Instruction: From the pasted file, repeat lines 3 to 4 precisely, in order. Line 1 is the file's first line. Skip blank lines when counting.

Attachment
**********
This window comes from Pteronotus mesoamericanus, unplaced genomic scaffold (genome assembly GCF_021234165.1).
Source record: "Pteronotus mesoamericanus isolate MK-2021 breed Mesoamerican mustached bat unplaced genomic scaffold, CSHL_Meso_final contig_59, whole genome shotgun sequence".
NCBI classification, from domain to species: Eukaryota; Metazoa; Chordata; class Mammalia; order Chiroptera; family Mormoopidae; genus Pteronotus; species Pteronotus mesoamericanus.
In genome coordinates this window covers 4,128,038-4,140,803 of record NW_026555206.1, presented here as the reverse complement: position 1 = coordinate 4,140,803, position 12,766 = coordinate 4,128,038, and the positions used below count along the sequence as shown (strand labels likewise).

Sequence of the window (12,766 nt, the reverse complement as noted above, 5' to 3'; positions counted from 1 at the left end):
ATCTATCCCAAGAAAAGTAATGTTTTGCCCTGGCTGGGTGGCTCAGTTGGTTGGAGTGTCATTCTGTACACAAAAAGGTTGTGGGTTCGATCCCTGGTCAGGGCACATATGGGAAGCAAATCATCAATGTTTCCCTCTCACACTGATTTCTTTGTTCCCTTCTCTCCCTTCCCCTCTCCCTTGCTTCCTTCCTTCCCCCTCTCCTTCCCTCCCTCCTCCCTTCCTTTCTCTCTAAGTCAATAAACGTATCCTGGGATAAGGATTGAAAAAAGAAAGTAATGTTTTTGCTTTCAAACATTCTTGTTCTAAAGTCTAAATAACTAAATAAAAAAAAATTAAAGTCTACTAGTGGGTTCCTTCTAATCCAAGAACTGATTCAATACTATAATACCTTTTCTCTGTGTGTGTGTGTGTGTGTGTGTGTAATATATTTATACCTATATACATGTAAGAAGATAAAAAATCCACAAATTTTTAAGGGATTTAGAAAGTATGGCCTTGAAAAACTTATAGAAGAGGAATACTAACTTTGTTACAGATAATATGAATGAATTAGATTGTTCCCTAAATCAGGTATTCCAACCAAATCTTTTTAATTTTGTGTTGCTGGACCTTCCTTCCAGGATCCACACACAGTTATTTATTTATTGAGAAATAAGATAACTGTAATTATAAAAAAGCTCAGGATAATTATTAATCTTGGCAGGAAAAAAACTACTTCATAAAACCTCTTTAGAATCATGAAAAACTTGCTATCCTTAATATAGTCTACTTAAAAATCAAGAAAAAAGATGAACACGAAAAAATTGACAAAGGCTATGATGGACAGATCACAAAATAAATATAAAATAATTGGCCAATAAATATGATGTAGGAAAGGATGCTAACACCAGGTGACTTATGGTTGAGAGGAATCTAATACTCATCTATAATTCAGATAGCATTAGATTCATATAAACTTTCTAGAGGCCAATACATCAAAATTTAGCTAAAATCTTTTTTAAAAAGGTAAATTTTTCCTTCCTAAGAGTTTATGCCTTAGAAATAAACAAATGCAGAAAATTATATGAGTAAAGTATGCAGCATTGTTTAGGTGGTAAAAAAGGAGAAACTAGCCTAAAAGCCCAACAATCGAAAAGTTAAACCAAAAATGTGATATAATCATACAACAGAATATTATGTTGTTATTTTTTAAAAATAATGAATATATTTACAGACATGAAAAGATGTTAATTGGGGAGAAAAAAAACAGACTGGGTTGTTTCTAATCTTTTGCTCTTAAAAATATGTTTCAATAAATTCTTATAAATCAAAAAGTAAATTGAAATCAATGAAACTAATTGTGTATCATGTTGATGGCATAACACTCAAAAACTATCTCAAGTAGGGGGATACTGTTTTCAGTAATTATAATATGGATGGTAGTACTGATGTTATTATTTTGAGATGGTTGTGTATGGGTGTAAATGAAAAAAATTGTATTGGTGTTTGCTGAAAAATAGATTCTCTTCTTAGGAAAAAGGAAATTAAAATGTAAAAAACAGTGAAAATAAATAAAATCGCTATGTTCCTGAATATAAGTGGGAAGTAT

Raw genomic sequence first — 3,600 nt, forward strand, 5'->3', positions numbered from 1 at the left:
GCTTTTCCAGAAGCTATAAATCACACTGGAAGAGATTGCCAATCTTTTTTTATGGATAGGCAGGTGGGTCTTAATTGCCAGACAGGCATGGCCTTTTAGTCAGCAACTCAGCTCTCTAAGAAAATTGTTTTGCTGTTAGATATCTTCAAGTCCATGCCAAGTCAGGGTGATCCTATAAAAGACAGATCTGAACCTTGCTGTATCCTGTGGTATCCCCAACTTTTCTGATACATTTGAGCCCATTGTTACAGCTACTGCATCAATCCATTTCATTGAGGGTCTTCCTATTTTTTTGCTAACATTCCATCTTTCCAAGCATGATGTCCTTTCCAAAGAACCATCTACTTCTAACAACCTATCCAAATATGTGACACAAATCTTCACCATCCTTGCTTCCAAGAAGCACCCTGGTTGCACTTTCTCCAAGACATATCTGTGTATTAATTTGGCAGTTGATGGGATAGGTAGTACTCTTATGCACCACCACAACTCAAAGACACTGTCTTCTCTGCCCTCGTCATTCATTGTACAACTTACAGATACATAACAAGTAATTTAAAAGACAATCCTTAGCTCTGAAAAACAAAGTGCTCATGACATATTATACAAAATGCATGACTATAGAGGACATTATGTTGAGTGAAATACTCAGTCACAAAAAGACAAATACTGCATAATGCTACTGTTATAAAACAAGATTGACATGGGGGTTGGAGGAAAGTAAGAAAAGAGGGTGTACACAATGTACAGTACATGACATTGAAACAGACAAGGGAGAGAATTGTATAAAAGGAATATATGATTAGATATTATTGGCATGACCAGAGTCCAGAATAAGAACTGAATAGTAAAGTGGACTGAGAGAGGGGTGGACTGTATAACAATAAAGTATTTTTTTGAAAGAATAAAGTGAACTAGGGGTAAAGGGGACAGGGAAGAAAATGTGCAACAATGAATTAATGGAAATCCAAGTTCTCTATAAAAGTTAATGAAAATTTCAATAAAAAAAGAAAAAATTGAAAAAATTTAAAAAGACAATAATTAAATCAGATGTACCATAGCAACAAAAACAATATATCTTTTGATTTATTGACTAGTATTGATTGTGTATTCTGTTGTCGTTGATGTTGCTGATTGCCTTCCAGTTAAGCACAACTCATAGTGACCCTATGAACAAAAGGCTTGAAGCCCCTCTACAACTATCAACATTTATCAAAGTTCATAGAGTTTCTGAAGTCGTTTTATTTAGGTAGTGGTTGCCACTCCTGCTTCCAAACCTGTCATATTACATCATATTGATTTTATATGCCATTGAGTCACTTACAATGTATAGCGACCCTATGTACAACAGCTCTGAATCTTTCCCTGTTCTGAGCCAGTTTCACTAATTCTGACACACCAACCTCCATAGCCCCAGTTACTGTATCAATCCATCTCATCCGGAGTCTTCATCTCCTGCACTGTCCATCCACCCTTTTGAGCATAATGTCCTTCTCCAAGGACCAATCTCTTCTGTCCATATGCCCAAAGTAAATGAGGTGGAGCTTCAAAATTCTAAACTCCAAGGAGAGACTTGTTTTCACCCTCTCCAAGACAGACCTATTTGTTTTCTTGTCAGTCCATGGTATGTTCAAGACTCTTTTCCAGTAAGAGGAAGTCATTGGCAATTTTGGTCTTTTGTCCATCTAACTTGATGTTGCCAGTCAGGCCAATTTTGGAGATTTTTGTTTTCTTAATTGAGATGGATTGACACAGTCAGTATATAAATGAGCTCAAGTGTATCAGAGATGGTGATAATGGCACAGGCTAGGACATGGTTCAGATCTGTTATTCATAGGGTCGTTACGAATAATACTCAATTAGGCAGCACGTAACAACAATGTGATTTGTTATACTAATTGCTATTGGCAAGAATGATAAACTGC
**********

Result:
NCBI classification, from domain to species: Eukaryota; Metazoa; Chordata; class Mammalia; order Chiroptera; family Mormoopidae; genus Pteronotus; species Pteronotus mesoamericanus.
In genome coordinates this window covers 4,128,038-4,140,803 of record NW_026555206.1, presented here as the reverse complement: position 1 = coordinate 4,140,803, position 12,766 = coordinate 4,128,038, and the positions used below count along the sequence as shown (strand labels likewise).